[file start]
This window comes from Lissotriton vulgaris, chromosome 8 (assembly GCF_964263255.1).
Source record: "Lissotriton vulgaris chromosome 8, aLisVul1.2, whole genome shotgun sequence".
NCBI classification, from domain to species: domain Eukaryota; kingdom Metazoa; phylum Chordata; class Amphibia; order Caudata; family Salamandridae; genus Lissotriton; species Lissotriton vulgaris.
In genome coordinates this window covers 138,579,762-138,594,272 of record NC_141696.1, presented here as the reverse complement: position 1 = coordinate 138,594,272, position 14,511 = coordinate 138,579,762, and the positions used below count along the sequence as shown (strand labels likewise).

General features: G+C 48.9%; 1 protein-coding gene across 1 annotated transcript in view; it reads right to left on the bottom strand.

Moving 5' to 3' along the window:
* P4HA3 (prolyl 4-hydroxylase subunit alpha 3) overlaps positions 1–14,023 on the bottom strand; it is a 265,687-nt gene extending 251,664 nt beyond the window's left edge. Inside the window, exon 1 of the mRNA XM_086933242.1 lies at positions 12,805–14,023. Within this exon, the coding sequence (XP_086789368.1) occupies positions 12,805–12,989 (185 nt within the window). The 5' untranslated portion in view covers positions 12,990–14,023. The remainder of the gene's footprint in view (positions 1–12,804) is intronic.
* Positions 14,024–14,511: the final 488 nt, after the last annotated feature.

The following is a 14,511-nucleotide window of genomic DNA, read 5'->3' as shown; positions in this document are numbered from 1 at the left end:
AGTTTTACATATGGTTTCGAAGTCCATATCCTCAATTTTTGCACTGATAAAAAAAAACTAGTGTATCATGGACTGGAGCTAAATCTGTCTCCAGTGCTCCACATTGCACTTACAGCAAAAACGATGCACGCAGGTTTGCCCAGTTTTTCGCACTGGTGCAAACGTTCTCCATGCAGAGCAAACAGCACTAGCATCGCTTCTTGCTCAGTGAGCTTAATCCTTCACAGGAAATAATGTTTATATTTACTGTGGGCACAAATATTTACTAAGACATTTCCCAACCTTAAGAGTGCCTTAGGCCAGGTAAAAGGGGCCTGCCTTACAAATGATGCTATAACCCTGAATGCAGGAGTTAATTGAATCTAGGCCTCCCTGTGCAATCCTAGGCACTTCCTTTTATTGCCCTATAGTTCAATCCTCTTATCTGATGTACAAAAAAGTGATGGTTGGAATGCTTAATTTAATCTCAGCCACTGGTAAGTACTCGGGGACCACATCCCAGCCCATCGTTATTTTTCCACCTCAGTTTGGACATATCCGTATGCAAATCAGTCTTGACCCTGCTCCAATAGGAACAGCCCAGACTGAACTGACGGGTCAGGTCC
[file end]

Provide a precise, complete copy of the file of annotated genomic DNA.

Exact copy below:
This window comes from Lissotriton vulgaris, chromosome 8 (assembly GCF_964263255.1).
Source record: "Lissotriton vulgaris chromosome 8, aLisVul1.2, whole genome shotgun sequence".
NCBI classification, from domain to species: domain Eukaryota; kingdom Metazoa; phylum Chordata; class Amphibia; order Caudata; family Salamandridae; genus Lissotriton; species Lissotriton vulgaris.
In genome coordinates this window covers 138,579,762-138,594,272 of record NC_141696.1, presented here as the reverse complement: position 1 = coordinate 138,594,272, position 14,511 = coordinate 138,579,762, and the positions used below count along the sequence as shown (strand labels likewise).

General features: G+C 48.9%; 1 protein-coding gene across 1 annotated transcript in view; it reads right to left on the bottom strand.

Moving 5' to 3' along the window:
* P4HA3 (prolyl 4-hydroxylase subunit alpha 3) overlaps positions 1–14,023 on the bottom strand; it is a 265,687-nt gene extending 251,664 nt beyond the window's left edge. Inside the window, exon 1 of the mRNA XM_086933242.1 lies at positions 12,805–14,023. Within this exon, the coding sequence (XP_086789368.1) occupies positions 12,805–12,989 (185 nt within the window). The 5' untranslated portion in view covers positions 12,990–14,023. The remainder of the gene's footprint in view (positions 1–12,804) is intronic.
* Positions 14,024–14,511: the final 488 nt, after the last annotated feature.

The following is a 14,511-nucleotide window of genomic DNA, read 5'->3' as shown; positions in this document are numbered from 1 at the left end:
AGTTTTACATATGGTTTCGAAGTCCATATCCTCAATTTTTGCACTGATAAAAAAAAACTAGTGTATCATGGACTGGAGCTAAATCTGTCTCCAGTGCTCCACATTGCACTTACAGCAAAAACGATGCACGCAGGTTTGCCCAGTTTTTCGCACTGGTGCAAACGTTCTCCATGCAGAGCAAACAGCACTAGCATCGCTTCTTGCTCAGTGAGCTTAATCCTTCACAGGAAATAATGTTTATATTTACTGTGGGCACAAATATTTACTAAGACATTTCCCAACCTTAAGAGTGCCTTAGGCCAGGTAAAAGGGGCCTGCCTTACAAATGATGCTATAACCCTGAATGCAGGAGTTAATTGAATCTAGGCCTCCCTGTGCAATCCTAGGCACTTCCTTTTATTGCCCTATAGTTCAATCCTCTTATCTGATGTACAAAAAAGTGATGGTTGGAATGCTTAATTTAATCTCAGCCACTGGTAAGTACTCGGGGACCACATCCCAGCCCATCGTTATTTTTCCACCTCAGTTTGGACATATCCGTATGCAAATCAGTCTTGACCCTGCTCCAATAGGAACAGCCCAGACTGAACTGACGGGTCAGGTCC